Self-confessed druglord walks free after paying R1m fine

Eastern Cape mandrax druglord Livingstone Napoleon, 61, has evaded a 10-year prison sentence after entering into a plea agreement with the state to pay a fine of one million rand instead.

Livingstone was found guilty of drug dealing, drug possession and money laundering in early August.

Sanca’s Eastern Cape director Roger Weimann was outraged at the leniency of the sentence, which he feared would set a precedent.

He said there was a huge increase in drug use in East London communities, with the majority of users under the age of 30.

“We are seeing an increase in the numbers seeking rehabilitation for substance use disorder – an increase of around 34% over 2017.”

He added: “We are seeing a marked increase in the number of youths using [addictive] substances.

“Of the service users seeking treatment between July and December 2017, 79% were under 34.

“Of these, 27% were under the age of 19.”

Livingstone Napoleon, 61 has evaded a 10-year prison sentence.
Image: File/ Stephanie Lloyd

Responding to the Dispatch’s questions on Monday, national prosecuting authority (NPA) spokesperson Tsepo Ndwalaza told of how the deal was struck.

He wrote: “The senior state advocate Nceba Ntelwa [was] duly authorised in writing by the national director of public prosecution, as required by Section 105A(1)(a) of the Criminal Procedure Act 51 of 1977, to negotiate and enter into an agreement with the accused.

Prosecutor Bonginkosi Mafa was then “duly authorised to conduct proceedings in court on behalf of the state in connection with this agreement, after it has been duly entered into”, he explained.

“Ntelwa and the accused, represented by Leon Van der Merwe of Liddell, Weeber and Van der Merwe of Wynberg [Cape Town] negotiated and entered into this agreement in respect of a plea of guilty by the accused to the offences of which he may be convicted on the charge, as well as a just sentence to be imposed by the court.”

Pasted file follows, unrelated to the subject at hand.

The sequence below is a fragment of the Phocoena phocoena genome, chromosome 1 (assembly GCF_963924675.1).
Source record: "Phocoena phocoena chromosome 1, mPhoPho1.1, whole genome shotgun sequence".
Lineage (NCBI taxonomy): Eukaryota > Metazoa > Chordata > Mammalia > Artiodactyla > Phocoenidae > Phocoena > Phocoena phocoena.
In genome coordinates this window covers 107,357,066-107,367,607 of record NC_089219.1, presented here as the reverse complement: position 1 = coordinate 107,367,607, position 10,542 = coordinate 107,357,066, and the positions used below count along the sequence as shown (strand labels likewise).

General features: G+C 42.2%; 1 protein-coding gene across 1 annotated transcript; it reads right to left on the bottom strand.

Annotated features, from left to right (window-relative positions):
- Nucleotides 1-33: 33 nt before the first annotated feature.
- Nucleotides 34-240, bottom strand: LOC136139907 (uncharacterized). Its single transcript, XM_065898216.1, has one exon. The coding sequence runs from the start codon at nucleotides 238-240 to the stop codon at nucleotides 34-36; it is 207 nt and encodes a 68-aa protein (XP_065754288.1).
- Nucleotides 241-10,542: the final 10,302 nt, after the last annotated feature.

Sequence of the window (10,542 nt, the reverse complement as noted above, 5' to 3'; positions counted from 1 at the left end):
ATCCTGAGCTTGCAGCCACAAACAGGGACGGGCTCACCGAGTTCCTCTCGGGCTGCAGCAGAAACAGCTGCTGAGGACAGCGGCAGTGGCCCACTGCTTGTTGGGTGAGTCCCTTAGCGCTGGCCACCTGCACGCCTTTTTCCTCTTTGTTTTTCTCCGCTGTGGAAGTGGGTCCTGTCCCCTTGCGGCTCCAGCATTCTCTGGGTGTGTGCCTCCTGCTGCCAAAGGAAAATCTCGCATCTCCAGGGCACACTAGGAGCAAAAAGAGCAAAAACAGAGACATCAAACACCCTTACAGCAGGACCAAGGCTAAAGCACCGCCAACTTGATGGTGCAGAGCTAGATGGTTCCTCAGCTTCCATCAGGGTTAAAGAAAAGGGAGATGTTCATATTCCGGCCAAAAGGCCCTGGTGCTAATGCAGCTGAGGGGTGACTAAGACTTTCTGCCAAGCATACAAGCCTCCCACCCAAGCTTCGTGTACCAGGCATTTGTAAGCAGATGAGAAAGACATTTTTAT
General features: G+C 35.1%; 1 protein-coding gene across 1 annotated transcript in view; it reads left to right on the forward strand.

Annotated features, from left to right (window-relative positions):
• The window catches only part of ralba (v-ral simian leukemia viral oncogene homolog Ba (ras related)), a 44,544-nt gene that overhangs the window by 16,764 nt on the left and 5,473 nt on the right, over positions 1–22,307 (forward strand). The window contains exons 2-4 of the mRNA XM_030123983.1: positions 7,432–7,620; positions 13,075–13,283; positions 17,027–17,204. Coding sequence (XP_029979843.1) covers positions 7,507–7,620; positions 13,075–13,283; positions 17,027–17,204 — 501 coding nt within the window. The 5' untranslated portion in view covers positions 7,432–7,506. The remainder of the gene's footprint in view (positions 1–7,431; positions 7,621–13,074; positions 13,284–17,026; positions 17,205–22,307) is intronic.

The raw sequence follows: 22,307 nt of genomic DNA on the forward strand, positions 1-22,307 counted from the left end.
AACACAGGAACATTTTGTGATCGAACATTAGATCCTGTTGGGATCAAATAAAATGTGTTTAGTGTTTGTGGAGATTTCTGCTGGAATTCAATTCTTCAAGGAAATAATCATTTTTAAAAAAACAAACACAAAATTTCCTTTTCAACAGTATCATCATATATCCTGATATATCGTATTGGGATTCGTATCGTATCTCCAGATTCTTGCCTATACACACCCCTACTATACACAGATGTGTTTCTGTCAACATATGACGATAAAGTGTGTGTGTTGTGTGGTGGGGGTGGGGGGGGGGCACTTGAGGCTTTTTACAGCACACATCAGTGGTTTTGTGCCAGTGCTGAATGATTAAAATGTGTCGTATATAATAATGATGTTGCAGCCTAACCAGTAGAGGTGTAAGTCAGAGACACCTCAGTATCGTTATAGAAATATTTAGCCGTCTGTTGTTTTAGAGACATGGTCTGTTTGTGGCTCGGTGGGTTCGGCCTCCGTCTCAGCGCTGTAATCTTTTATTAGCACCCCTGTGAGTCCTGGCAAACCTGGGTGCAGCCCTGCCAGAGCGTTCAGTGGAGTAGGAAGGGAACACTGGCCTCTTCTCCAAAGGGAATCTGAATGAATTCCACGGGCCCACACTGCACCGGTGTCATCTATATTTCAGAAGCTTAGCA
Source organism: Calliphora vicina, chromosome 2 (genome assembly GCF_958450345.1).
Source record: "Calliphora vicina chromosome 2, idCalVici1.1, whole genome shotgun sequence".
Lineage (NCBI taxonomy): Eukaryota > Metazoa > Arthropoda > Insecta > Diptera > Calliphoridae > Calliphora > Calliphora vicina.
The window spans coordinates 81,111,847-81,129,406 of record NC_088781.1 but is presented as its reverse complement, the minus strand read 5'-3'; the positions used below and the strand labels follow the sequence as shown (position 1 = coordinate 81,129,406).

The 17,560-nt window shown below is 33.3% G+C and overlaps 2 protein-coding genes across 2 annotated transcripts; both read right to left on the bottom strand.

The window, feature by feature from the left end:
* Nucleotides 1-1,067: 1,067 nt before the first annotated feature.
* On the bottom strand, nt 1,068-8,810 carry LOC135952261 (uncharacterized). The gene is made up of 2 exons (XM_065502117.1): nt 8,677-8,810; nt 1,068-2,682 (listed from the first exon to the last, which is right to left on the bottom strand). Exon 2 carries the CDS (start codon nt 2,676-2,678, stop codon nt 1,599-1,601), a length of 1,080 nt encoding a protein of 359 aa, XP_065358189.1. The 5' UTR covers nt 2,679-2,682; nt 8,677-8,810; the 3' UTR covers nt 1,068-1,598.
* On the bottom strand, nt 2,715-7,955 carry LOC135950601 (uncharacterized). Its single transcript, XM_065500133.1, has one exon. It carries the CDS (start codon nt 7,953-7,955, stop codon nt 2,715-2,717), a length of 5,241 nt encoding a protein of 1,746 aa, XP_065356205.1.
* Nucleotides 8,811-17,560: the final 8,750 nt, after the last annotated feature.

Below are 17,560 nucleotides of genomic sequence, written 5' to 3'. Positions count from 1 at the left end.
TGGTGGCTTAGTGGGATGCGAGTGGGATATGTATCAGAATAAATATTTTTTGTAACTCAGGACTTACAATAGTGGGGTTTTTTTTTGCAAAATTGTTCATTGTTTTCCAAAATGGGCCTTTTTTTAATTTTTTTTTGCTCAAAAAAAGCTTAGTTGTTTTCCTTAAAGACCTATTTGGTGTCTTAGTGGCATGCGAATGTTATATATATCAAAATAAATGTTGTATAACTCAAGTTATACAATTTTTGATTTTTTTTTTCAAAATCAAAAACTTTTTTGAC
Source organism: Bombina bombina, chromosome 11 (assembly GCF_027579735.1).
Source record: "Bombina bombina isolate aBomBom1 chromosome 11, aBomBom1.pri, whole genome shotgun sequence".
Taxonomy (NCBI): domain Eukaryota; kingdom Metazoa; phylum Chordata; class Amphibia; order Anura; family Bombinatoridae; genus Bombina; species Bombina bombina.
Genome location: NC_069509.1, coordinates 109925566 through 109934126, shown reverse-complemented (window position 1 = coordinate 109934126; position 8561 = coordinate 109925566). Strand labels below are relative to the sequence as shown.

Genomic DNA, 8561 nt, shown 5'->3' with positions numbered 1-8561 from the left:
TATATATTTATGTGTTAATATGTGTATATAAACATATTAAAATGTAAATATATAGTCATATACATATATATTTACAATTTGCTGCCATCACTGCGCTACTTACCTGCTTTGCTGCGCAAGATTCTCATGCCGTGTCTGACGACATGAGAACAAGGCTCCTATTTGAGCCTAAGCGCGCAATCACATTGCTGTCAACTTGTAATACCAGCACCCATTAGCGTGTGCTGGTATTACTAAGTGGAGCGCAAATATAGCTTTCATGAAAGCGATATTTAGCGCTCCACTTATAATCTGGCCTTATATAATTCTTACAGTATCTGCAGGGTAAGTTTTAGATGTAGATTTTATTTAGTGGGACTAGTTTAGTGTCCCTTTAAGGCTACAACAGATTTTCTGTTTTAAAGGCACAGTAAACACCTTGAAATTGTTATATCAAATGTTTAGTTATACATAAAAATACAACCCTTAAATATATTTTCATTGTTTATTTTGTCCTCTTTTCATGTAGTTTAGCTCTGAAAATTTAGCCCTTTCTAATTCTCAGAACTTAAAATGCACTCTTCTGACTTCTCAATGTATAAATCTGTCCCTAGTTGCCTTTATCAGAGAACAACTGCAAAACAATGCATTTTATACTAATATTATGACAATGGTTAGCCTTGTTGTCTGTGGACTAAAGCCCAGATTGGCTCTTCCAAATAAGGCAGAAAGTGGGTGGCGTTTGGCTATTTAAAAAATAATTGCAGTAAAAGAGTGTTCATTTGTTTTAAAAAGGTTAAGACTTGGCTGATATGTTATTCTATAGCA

He said Napoleon had admitted guilt and Ntelwa had accepted the plea of guilty.

Ndwalaza said the mitigating factors were: “Napoleon’s age, he is married and has six children, the youngest being 23 years, who resides with him and his wife; he only completed Grade 8 at school, he is unemployed and his health status is bad and he had just been medically operated [on].”

The details of the case are:

On March 25 2015, Napoleon sold 500 mandrax tablets to a narcotics officer during a covert operation in his Fynbos house;

He was caught in another sting a few weeks later on April 16, when he sold 1,019 mandrax tablets to another narcotics officer; and

He was further found guilty of possessing 3,181 mandrax tablets that were discovered inside his house during a police raid on July 8 2015.

State prosecutor Nceba Ntelwa told the Dispatch on Monday that R1.3m in cash was found at Napoleon’s house.

Ntelwa said the druglord was sentenced on August 4, and has already paid R400,000.

“He will pay R50,000 monthly for the remaining amount in his sentence.”

Let us send harsher messages because the same people will go back to the community and continue to sell
the drugs

Antony Chakuwamba

The sentence was called a tap on the wrist by organisations fighting drug abuse and addiction in Buffalo City.

Weimann said: “The problem of drug abuse in South Africa, and in East London, goes beyond the financial implications that this case appears to imply, in that it is tearing at the very fabric of our society.

“Drug use and abuse lies at the heart of many social ills experienced within our world – domestic violence and child abuse to name a few, and without stricter adherence to the laws laid out by the state for these crimes the problem will continue to escalate.”

Provincial manager at Nicro and representative of the Provincial Substance Abuse Forum, Antony Chakuwamba, said, “This is a clear-cut issue. We are busy fighting for supply and demand reduction. With issues that deal with supplying of drugs, then, really, the law has to take its course.”

He called for a harsher sentence. “It is a decision of the court and we have to respect the court’s decisions. But we call on society and the criminal justice system to take drugs very seriously. We call for much tougher sentences for people found dealing in drugs because they can afford fines.

“We can’t just let someone get away with a minor sentence. If he can afford that money then definitely he will be out. Let us send harsher messages because the same people will go back to the community and continue to sell the drugs.”

Eastern Cape police spokesman captain Khaya Tonjeni declined to comment.

“We do not comment for other departments.

“We did our part. The justice department will be better suited to respond on the matter.

“They can elaborate on what they considered before the sentence was handed down.”

By Bhongo Jacob

DispatchLIVE –



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